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‘I Eat Very Slowly and Pick at My Food’ – Recovering from Anorexia

By December 5, 2012

I try to prolong my meals as long as possible. I eat very slowly and pick at my food. I’m recovering from anorexia and I see that I’m allowing food to run my life. I’m at a healthy weight and I wish I could change my behaviors to finally be able to live life instead of letting anorexia run it for me! Please help! – anonymous

Dear Anonymous:

You write, “I’m at a healthy weight and I wish I could change my behaviors to finally be able to live life instead of letting anorexia run it for me!” This is where the change in your behavior has the highest potential of moving in the direction you want! You apparently made a choice to work a recovery from Anorexia and find yourself at a healthy weight. You are starting to realize that what Anorexia wants to do is to run your life for you. It wants to control, talk to, and make agreements (promises) with the you that was hurting and played with food. And recovery demands that you go back to the original self (the created being you were before Anorexia) and protect the part of you that gets scared, that feels, with new coping tools. Prolonging meals, picking at food, moving food around, pretending to be in recovery are red flags that you need to find your way back on track to where you want to be—free of condemnation.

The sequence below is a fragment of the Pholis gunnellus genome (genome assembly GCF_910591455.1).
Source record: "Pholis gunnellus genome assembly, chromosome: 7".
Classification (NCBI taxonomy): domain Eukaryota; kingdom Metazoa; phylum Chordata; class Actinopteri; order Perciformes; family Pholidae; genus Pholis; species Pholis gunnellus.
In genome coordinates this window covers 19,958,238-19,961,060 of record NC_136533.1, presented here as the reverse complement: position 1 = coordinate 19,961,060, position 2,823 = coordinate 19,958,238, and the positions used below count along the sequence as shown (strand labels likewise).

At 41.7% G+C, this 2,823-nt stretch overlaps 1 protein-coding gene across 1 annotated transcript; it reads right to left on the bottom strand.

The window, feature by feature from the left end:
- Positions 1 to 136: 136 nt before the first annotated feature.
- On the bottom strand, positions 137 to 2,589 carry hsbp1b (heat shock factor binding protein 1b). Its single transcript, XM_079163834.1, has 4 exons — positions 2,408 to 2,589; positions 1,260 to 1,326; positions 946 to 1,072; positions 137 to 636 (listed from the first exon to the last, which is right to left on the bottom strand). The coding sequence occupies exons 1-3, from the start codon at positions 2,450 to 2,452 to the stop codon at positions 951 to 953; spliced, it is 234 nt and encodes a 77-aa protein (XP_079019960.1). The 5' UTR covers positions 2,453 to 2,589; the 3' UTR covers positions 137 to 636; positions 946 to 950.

Prolonging the meal and picking at food means you put YOU off and send a message to the recovering you, the original you, that “I do not trust you are worth fighting for.”Go meet YOU at the table. Tell the part of you that walks slowly and picking at the food: “I want to live. I have the right to live,” and take it one step at a time.

Recovery is not an overnight process; do not despair if you see some behaviors still exist. The hardest thing in the world to do is to stop something. So, how about you take a vacation from judging if you are “stopping behaviors” and start noticing when you are doing something that, if repeated many times, would definitely represent that you are back on the recovery track!

Kindest regards,

Leanne Spencer, LPC, MAMFC